Google are at it again! Many of us are becoming increasingly aware of the importance of AMP – a Google-backed project. But what is it and how can you make sure you are making the most of it?

What is AMP?

If you are new to the world of AMP, it stands for Accelerated Mobile Pages. It is an open standard that any publisher can use so that pages load quickly on mobile devices. Some of the big name publishers that started using AMP from the very beginning are Time Inc, The Atlantic, Vox, BBC and The Huffington Post.

AMP enables users to gain as much as 85% faster page load times on their mobile devices. It does this by simplifying the requests a browser has to make so that everything is wrapped in one bundle. According to Jon Parise, software engineer at Pinterest:, “Accelerated Mobile Pages load four times faster and use eight times less data than traditional mobile-optimized pages.”

For over a year now, Google has integrated AMP listings into its mobile search results, and pages making use of AMP coding have a special “AMP” designation. AMP-enabled news pages take priority in news search results, and are displayed above the fold on the first page of SERPs.

Whilst AMP is not a direct ranking factor in itself, it does have a significant impact on user experience, impressions, and clicks which do affect SEO. According to Google, pages that take more than three seconds to load will lose 40% of visitors. Given that Google’s algorithm takes into account how users interact with and use a website, this also adversely impacts SEO.

But is it all just about speed? This comment from Yoast would appear to endorse that view:

“Let’s compare this to a race car. If you want to make a race car faster, you give it a faster engine and you strip all the weight. In this weight stripping, you also remove things like back seats, air conditioning, etc. AMP is not unlike that. It’s the trimmed-down version of a normal web, because Google cares for speed more than for nifty features.”

But is this true? For more of an introduction to AMP why not check out this introductory video from Google that gives a high level overview by one of Google’s AMP project team. It is aimed at UK users and is only 9 minutes long too!

In the rest of this article we’re going to look at two things. Firstly how do you implement AMP in the first place? And secondly what is Google’s latest advice on how to use AMP effectively?

Implementing AMP

The AMP Project website offers a very clear Six Step Process to using AMP. A summary of the steps is below, and the tutorial also includes a template for the first step creating your initial AMP HTML page:

  • Create your AMP HTML page
  • Include an image
  • Modify presentation and layout
  • Preview and validate
  • Prepare your page for discovery and distribution
  • Final steps before publishing

Good news for WordPress users is that there is an official AMP plugin from Automattic. The plugin adds AMP support and dynamically generates AMP-compatible versions of all posts on your site. The AMP posts will be accessible by appending /amp/ to the end your post URLs.

Getting the most from your AMP pages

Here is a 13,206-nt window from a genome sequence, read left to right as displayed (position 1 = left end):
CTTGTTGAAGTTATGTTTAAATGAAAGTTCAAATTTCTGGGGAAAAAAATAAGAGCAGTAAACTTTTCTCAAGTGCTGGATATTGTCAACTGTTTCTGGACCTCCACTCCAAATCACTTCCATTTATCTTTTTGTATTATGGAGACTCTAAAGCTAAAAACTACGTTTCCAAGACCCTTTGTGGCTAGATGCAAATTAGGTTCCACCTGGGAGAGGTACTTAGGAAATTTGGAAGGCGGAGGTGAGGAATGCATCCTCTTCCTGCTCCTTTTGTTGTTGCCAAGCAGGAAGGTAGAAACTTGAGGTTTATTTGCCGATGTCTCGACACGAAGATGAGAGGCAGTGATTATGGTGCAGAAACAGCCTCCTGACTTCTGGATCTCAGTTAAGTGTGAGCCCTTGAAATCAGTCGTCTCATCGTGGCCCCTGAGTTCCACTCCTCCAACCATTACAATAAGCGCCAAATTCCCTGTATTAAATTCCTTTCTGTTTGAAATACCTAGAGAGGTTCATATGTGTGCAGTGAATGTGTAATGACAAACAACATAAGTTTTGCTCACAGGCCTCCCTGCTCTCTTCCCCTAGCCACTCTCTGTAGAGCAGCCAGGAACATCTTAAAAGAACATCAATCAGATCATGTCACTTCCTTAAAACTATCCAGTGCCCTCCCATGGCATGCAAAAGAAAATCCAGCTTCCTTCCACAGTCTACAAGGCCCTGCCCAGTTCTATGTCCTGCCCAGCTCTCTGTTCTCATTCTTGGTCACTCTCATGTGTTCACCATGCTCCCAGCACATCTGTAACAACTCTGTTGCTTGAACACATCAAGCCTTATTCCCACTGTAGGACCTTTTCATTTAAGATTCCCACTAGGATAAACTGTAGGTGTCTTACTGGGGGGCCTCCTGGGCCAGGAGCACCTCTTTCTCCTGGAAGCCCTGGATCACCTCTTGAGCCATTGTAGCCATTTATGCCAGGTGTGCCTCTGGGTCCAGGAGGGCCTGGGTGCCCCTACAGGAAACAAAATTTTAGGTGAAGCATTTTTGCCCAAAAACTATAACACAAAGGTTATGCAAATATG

But implementing AMP is only the start. Using it effectively is a continuously evolving process. In October a Google Hangout took place on the topic of AMP and three significant tips emerged from this.

  1. AMP Pages Should Cleanly Map Onto Desktop Equivalent

    To optimise the effectiveness of your AMP pages, you should ensure that each AMP page is equivalent to the desktop version of that page. If you try either to combine multiple desktop pages to make one AMP page or create a teaser AMP version of the desktop page this will not be effective. You need like for like.

  2. You should integrate AMP pages with other web tools such as PWA

    AMP will work effectively for you even if not every page is an AMP page. Indeed you may well want or need to use PWA (Progressive Web Apps) or more traditional page setups on some specific pages, for example those pages handling transactions. Google are currently looking into ways of combining a PWA with AMP content, but recommend that you make the best decision for your own specific setup, taking into consideration the resources and developers you have available and where you are heading with your website. For example you may decide to use AMP for pages where you can do it well, such as your news, blog and category pages. This will enable search content to open on your AMP pages and then other types of pages can also be used as the consumer browses your website.

  3. Where possible keep parameters at site level

    Keep things as simple as possible for yourself by applying AMP parameters in the Search Console at site level. This is much easier to manage and maintain than at page level. For example if you move to a different domain name it is much easier to implement this at site level than having to check all your individual pages. However, there may be some cases where the same parameter changes the content on one page but is irrelevant on another and you will need to split these up into separate sections in Search Console. But make sure you document clearly what is where to avoid confusion and misdirects.

It is worth keeping an eye on Google AMP project announcements and webmaster hangouts as AMP is a rapidly growing and changing area – and one to which we shall return in our Insights over the coming months.

Meanwhile, to test the effectiveness of your existing AMP pages check out Google’s AMP test page. If you then need further help and advice as to how to move forward with AMP then why not get in touch with us at Xcite Digital? As an award-winning digital marketing agency we keep our finger on the pulse of technological development and would love to have you with us on that journey.